Survived the Harecastle tunnel, having dismantled my rainwater-harvesting roof and taken in planters, plant pots, spare fenders and other bits of rubbish I usually keep up there. I'd remembered a very low tunnel roof the last time I'd come through, but that had been after some very heavy rainfall and this time was much easier. I could have left most of the stuff up there! But it did force me to finally tidy things up a bit and that's good.
On through Stoke-on-Trent and the fascinating industrial buildings that line the canal.
I love the bottle kilns you can spot among the factories and read that there are still 47 of them standing in the area. I know it's easy to have a romanticised view of the landscape and a picture I found on this site reminded me of how it was 'back in the day' : http://www.thepotteries.org/did_you/003.htm
All this pottery industry around - there's bound to be a few mistakes!
Looks like one hell of a Greek wedding celebration!
It's been fun doing locks again after such a long break from them (having had the mooring on the Peak Forest canal for 9 months). The Stoke locks were great though I did struggle a bit with the top lock at Meaford where part of the bridge below it has collapsed onto the steps. There's a road immediately at the foot of the lock so, if you have an awkward dog that won't stay on the boat without you, you have to drop your boat in the lock, bow-haul it out as far as you can, drop the rope onto the roof and hare it across the road, down the lane to the nearest opening in the hedge, then back up the towpath to retrieve your boat as it emerges from the bridge hole. Oh fun and games! :-)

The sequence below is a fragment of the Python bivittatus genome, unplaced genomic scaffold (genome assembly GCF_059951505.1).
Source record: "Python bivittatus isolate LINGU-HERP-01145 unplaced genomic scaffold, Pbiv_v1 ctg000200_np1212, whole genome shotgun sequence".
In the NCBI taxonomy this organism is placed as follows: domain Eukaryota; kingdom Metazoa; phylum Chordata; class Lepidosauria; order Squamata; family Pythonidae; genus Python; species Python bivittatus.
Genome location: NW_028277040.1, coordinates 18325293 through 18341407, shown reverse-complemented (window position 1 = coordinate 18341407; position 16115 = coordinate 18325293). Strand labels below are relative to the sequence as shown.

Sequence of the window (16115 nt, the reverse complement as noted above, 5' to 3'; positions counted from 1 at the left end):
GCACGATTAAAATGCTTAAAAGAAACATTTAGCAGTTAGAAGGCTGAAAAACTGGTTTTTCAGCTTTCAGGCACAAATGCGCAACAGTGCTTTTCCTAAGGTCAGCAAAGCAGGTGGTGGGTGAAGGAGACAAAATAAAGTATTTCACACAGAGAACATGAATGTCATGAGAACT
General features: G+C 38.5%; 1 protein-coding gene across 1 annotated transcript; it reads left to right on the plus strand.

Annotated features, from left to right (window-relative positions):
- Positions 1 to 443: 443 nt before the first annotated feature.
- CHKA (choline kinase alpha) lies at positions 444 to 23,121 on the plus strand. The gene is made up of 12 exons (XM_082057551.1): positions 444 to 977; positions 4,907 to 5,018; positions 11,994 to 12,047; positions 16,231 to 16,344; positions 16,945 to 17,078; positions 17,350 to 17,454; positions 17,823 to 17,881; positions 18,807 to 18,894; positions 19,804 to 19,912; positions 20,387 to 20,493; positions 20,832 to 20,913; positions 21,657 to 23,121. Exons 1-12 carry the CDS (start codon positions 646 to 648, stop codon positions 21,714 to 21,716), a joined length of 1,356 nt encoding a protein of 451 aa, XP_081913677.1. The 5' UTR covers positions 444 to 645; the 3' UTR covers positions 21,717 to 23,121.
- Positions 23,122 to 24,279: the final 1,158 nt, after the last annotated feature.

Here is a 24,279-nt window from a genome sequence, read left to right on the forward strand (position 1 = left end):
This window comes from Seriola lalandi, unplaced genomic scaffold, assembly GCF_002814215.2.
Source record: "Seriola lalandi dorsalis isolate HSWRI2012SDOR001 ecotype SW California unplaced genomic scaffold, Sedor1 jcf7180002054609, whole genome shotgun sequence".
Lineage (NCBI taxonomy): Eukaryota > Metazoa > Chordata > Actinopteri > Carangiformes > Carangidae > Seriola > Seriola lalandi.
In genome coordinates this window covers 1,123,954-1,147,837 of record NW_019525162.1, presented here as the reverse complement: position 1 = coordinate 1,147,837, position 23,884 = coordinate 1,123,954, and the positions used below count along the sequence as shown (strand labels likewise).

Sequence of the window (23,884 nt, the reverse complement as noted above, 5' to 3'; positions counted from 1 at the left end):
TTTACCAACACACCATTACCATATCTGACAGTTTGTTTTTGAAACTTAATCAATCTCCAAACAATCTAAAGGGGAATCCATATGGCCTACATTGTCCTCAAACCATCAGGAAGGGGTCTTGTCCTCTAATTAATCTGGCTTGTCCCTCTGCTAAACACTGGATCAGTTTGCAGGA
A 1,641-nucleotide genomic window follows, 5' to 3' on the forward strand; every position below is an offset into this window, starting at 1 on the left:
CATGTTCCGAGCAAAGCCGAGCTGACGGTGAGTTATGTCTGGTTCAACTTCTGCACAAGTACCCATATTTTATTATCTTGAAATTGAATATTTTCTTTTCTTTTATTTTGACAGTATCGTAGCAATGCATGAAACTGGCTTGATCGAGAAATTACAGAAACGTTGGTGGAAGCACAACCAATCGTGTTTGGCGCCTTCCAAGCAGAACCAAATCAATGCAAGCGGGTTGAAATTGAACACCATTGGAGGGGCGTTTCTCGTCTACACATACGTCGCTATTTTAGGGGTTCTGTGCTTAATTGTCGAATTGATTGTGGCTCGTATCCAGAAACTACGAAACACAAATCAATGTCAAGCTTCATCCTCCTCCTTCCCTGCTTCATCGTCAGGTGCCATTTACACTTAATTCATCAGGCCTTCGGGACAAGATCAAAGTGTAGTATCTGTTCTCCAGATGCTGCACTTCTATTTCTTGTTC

Now I'm at Stone, where there's a shop selling Dunoon china made in Staffordshire. It specialises in 'fine bone china' and I must admit, I hadn't really understood that bone china is still made from bone ash. Something for us vegans to think about when buying our cups! I immediately checked mine and was relieved to find they are stoneware.
Something lovely at Stone is the seat at the bottom of the flight of four locks.
It was made by artist Phillip Hardacre, working with local schoolchildren. (I looked him up and he's done other collaborations which sound amazing, including a memorial grand piano for a much-loved music teacher, though I couldn't find a picture unfortunately). On this seat, there are tiles and ceramic plaques showing aspects of Stone like its shoe-making past, the ale industry, the canal, current organisations and retailers as well as signature pieces by the children themselves. I think it's lovely.